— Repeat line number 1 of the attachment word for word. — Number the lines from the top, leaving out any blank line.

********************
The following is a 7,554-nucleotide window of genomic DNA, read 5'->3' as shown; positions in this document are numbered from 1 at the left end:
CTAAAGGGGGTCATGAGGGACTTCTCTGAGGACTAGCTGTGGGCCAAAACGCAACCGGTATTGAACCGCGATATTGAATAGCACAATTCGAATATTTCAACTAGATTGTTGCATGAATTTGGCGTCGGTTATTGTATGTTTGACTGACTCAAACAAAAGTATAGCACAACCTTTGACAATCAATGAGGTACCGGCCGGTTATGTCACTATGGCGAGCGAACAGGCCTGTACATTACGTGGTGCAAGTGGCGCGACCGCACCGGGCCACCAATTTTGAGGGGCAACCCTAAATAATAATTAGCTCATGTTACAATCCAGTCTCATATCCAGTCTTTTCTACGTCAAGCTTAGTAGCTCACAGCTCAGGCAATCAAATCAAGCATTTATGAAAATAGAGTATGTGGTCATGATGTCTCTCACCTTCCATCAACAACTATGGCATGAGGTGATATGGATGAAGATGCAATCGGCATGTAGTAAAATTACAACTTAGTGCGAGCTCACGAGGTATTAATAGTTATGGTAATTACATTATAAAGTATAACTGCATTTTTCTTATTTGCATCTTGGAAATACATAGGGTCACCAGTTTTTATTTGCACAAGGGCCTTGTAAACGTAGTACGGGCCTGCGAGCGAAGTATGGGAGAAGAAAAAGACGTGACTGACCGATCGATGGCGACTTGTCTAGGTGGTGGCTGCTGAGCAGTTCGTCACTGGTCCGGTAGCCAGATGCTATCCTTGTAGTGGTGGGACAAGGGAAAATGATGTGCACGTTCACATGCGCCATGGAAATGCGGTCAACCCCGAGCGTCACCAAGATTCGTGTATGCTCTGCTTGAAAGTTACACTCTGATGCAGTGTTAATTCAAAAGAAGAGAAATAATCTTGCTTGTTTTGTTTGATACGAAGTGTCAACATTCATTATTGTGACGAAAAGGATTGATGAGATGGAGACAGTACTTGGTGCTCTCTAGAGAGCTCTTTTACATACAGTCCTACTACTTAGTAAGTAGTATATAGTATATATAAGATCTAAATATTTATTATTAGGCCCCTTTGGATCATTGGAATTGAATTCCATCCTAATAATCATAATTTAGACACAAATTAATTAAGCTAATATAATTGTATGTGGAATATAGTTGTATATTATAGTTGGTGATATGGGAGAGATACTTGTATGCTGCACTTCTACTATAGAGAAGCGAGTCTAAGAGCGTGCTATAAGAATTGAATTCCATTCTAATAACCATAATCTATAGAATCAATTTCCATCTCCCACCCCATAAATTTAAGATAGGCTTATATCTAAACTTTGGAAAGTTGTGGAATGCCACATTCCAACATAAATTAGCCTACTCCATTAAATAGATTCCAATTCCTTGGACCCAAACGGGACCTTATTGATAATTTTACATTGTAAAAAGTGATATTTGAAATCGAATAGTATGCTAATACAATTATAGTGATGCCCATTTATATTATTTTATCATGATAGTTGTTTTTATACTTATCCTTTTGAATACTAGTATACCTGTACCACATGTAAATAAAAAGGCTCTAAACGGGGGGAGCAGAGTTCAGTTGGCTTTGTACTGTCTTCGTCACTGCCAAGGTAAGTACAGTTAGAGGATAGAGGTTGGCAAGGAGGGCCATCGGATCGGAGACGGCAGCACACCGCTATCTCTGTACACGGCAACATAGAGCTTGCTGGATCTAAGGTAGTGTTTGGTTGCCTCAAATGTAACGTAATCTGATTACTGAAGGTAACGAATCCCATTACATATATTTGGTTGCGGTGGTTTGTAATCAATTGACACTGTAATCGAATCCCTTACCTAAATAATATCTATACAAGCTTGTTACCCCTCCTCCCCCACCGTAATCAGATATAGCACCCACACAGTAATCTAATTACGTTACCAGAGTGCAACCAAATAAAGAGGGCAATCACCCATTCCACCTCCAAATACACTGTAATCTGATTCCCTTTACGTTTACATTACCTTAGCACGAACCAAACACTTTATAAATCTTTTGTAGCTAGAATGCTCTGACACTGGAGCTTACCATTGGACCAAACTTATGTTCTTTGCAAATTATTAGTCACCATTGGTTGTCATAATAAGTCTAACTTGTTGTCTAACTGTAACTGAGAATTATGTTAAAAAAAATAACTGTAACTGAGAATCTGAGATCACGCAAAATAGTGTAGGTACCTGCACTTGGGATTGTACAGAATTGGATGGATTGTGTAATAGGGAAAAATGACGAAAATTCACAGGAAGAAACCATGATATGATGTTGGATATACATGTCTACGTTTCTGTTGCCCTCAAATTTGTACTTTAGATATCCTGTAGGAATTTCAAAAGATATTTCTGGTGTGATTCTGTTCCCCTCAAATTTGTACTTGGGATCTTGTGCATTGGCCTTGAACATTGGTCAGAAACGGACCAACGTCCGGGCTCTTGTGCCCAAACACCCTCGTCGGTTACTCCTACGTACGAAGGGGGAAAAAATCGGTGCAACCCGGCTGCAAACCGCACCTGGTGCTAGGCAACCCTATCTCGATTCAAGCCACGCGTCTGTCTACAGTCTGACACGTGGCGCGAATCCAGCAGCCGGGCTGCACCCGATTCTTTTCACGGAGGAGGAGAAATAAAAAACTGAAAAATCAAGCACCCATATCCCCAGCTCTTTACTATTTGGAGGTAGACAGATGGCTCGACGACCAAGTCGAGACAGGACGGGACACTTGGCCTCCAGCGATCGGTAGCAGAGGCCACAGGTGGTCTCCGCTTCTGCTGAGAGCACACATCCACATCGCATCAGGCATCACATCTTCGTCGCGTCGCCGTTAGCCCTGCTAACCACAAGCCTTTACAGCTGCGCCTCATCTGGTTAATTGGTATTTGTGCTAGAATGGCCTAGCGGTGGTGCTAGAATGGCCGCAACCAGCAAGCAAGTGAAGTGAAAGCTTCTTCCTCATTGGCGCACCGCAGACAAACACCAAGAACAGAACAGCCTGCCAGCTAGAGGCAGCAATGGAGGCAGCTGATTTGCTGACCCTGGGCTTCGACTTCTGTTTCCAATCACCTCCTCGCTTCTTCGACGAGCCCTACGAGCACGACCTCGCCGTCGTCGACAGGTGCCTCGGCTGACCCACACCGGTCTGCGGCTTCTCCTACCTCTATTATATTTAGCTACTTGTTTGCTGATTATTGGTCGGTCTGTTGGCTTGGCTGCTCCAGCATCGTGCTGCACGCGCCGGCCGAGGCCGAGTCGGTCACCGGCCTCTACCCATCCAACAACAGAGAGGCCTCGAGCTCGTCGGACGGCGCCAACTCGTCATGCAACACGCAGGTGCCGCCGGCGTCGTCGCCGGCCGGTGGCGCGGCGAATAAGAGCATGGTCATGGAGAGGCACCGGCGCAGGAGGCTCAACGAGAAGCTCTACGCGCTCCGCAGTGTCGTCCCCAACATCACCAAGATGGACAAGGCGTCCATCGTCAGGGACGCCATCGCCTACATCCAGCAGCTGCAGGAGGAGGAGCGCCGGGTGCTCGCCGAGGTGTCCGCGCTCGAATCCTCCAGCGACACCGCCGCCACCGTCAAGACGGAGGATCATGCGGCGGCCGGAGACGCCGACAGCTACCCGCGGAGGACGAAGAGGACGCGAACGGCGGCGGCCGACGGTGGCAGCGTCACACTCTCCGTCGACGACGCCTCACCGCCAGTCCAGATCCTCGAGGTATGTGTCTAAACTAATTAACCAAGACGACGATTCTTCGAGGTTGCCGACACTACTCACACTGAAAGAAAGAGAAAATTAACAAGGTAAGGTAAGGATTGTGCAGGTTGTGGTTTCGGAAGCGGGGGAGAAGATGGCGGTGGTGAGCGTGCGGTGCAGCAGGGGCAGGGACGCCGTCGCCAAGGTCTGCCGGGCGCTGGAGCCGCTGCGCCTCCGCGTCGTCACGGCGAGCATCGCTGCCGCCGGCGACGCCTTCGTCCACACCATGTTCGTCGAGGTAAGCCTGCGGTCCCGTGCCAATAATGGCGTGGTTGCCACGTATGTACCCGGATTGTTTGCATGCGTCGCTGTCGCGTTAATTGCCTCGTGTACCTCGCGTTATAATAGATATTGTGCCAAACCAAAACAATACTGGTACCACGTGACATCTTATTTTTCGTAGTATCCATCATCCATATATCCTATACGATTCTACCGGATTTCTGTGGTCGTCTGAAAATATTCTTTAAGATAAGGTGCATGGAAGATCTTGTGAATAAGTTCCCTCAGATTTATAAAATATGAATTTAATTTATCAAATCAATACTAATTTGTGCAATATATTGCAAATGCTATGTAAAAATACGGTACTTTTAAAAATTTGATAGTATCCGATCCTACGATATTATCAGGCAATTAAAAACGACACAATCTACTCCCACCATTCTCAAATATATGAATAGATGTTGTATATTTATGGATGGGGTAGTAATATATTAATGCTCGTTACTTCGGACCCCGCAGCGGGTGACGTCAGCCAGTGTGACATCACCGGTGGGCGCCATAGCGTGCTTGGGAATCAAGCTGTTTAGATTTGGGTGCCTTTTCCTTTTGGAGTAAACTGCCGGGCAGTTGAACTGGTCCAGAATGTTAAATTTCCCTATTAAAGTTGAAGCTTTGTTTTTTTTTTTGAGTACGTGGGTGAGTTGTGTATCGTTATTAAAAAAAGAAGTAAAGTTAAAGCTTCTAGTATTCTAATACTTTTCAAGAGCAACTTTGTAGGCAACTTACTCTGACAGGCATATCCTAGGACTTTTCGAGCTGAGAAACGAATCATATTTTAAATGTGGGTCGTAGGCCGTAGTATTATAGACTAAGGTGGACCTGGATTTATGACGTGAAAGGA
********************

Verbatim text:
The following is a 7,554-nucleotide window of genomic DNA, read 5'->3' as shown; positions in this document are numbered from 1 at the left end: